Tel-Aviv: Grafika, 1925. Limited First edition. Softcover. a) Baruch Agadati, oman ha-rikud ha-ivri (artist of Hebrew dance): 1/100. Folio. Original blue cloth gilt-lettered boards with Cubist-inspired front paste-down. Illustrated title page. Calligraphic Hebrew introductory text in black and red. The major work on the legendary Russian-born Israeli dancer, illustrated with a costumed Agadati in modern dance postures, a troupe of dancers with stage scenery and including Agadati's choreographic notation of the Horah. 32 tipped-in prints of elaborately overpainted photographs, drawings, paintings and illustrated posters advertising dance performances, one of which is designed in striking constructionist style (artwork presumably by Agadati). Photographs by Avraham Soskin, the quintessential "Tel Aviv photographer." No. 50 of a total of 100 published. Moderate age-wear to binding, spine and top sunned. Moderate and sporadic foxing in margins. Text in Hebrew. Binding in overall good, interior in good+, plates in very good condition.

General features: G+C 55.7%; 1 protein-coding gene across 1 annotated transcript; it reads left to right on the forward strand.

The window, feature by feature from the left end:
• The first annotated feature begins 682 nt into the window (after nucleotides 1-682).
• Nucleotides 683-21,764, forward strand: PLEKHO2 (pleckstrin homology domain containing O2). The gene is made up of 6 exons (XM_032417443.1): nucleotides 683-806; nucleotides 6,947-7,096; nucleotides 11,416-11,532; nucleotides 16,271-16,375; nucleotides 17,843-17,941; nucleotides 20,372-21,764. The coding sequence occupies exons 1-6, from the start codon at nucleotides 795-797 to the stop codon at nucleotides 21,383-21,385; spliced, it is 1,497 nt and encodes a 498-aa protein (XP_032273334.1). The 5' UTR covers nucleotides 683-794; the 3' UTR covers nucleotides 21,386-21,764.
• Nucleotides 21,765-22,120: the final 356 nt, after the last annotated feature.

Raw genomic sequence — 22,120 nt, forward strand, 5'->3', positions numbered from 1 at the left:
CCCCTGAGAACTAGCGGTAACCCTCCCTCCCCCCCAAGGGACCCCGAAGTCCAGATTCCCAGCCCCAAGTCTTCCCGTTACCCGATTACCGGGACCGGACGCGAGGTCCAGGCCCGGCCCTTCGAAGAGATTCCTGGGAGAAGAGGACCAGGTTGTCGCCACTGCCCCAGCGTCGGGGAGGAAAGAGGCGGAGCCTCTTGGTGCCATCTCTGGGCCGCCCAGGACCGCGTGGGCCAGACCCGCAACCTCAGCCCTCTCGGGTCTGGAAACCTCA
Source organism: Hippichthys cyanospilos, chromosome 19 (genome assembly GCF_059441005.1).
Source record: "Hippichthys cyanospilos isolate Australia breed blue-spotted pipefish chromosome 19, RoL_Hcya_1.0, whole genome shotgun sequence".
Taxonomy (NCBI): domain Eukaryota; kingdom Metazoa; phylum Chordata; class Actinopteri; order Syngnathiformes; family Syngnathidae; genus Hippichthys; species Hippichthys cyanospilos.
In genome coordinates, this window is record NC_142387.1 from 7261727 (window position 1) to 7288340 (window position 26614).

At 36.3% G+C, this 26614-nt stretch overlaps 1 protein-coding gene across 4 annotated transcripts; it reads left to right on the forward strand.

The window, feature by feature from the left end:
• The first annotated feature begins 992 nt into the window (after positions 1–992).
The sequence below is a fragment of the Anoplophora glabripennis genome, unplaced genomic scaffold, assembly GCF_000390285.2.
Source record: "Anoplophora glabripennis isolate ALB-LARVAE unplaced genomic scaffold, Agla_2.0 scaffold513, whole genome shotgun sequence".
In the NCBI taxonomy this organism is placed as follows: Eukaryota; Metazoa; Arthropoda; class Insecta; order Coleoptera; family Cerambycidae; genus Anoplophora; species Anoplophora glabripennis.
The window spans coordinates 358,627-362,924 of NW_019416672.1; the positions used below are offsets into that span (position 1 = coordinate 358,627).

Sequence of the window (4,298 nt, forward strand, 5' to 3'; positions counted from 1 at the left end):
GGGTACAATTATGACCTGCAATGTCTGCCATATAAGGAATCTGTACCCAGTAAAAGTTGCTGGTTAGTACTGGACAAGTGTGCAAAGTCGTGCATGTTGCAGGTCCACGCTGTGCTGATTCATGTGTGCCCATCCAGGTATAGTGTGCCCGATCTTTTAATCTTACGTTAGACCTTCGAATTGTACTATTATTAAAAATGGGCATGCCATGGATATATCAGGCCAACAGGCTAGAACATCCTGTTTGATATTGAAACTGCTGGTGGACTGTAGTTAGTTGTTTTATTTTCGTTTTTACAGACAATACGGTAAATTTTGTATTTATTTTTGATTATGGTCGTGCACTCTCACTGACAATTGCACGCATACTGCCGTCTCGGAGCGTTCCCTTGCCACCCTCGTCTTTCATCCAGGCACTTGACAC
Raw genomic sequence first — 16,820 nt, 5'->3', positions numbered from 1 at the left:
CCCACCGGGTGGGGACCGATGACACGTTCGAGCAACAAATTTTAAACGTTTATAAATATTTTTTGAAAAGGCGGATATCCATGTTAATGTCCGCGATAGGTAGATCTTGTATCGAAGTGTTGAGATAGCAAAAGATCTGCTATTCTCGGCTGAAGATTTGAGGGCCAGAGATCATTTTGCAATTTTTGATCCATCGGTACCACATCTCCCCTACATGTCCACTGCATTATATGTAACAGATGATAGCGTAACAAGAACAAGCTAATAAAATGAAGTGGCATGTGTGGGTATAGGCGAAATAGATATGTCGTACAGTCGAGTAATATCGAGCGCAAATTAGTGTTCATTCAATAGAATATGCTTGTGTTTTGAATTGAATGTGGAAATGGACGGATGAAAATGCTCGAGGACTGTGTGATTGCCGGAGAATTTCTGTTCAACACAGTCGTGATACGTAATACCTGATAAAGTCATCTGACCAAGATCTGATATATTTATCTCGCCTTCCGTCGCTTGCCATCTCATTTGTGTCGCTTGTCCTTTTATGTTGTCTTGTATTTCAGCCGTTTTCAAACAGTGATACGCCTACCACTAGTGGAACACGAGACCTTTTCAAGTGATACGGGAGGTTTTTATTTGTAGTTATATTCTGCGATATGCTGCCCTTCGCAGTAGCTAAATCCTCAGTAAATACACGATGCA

b) 1927 Eastern and Western European Tour of Baruch Agadati, Creator of the Hebrew Ballet: 12mo. Unpaginated. Original stapled decorative blue wrappers. Scarce promotional work announcing Agadati's 1927 European Tour with five short essays on the dancer and his work by different authors (three in Hebrew, one each in German and French). Minor and sporadic foxing on wrappers and throughout the booklet. Wraps and interior in overall good+ condition. g. Item #32528
Agadati, the renowned dancer and choreographer known for interpreting Jewish folk dances in a uniquely expressionist style, is considered to be the central figure in the development of Israeli dance. He was also a painter, early filmmaker and enthusiastic organizer of Purim festivals. Born in Russia in 1895, Agadati emigrated to Palestine in the early 1900s where he studied at the Bezalel Academy. During WWI he studied classical ballet and danced with The Odessa Opera Ballet Theater. After returning to Palestine he often gave solo dance recitals and introduced the Hora, originally a folk dance from the Balkans, which later became the signature dance of the Jewish people.